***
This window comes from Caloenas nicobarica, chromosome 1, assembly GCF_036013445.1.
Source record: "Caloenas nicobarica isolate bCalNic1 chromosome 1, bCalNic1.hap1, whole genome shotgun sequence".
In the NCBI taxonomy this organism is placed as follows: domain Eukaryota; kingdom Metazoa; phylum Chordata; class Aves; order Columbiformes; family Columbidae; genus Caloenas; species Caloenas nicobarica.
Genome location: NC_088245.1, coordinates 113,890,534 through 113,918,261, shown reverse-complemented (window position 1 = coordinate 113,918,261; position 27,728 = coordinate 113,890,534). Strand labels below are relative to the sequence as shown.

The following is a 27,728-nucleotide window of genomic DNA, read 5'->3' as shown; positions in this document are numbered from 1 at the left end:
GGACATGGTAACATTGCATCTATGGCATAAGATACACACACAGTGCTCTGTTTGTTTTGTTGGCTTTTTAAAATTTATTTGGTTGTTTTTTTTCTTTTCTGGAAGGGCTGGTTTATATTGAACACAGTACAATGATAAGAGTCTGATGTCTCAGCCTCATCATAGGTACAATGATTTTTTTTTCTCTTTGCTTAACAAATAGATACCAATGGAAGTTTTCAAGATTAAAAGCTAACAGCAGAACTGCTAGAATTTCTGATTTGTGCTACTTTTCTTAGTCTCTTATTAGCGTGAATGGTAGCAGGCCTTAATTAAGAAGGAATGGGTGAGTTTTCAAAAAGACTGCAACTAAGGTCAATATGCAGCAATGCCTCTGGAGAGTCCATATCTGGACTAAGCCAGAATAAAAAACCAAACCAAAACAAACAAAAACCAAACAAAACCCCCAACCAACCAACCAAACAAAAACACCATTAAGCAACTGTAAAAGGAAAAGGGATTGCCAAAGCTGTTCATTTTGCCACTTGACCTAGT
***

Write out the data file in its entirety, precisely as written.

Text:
This window comes from Caloenas nicobarica, chromosome 1, assembly GCF_036013445.1.
Source record: "Caloenas nicobarica isolate bCalNic1 chromosome 1, bCalNic1.hap1, whole genome shotgun sequence".
In the NCBI taxonomy this organism is placed as follows: domain Eukaryota; kingdom Metazoa; phylum Chordata; class Aves; order Columbiformes; family Columbidae; genus Caloenas; species Caloenas nicobarica.
Genome location: NC_088245.1, coordinates 113,890,534 through 113,918,261, shown reverse-complemented (window position 1 = coordinate 113,918,261; position 27,728 = coordinate 113,890,534). Strand labels below are relative to the sequence as shown.

The following is a 27,728-nucleotide window of genomic DNA, read 5'->3' as shown; positions in this document are numbered from 1 at the left end:
GGACATGGTAACATTGCATCTATGGCATAAGATACACACACAGTGCTCTGTTTGTTTTGTTGGCTTTTTAAAATTTATTTGGTTGTTTTTTTTCTTTTCTGGAAGGGCTGGTTTATATTGAACACAGTACAATGATAAGAGTCTGATGTCTCAGCCTCATCATAGGTACAATGATTTTTTTTTCTCTTTGCTTAACAAATAGATACCAATGGAAGTTTTCAAGATTAAAAGCTAACAGCAGAACTGCTAGAATTTCTGATTTGTGCTACTTTTCTTAGTCTCTTATTAGCGTGAATGGTAGCAGGCCTTAATTAAGAAGGAATGGGTGAGTTTTCAAAAAGACTGCAACTAAGGTCAATATGCAGCAATGCCTCTGGAGAGTCCATATCTGGACTAAGCCAGAATAAAAAACCAAACCAAAACAAACAAAAACCAAACAAAACCCCCAACCAACCAACCAAACAAAAACACCATTAAGCAACTGTAAAAGGAAAAGGGATTGCCAAAGCTGTTCATTTTGCCACTTGACCTAGT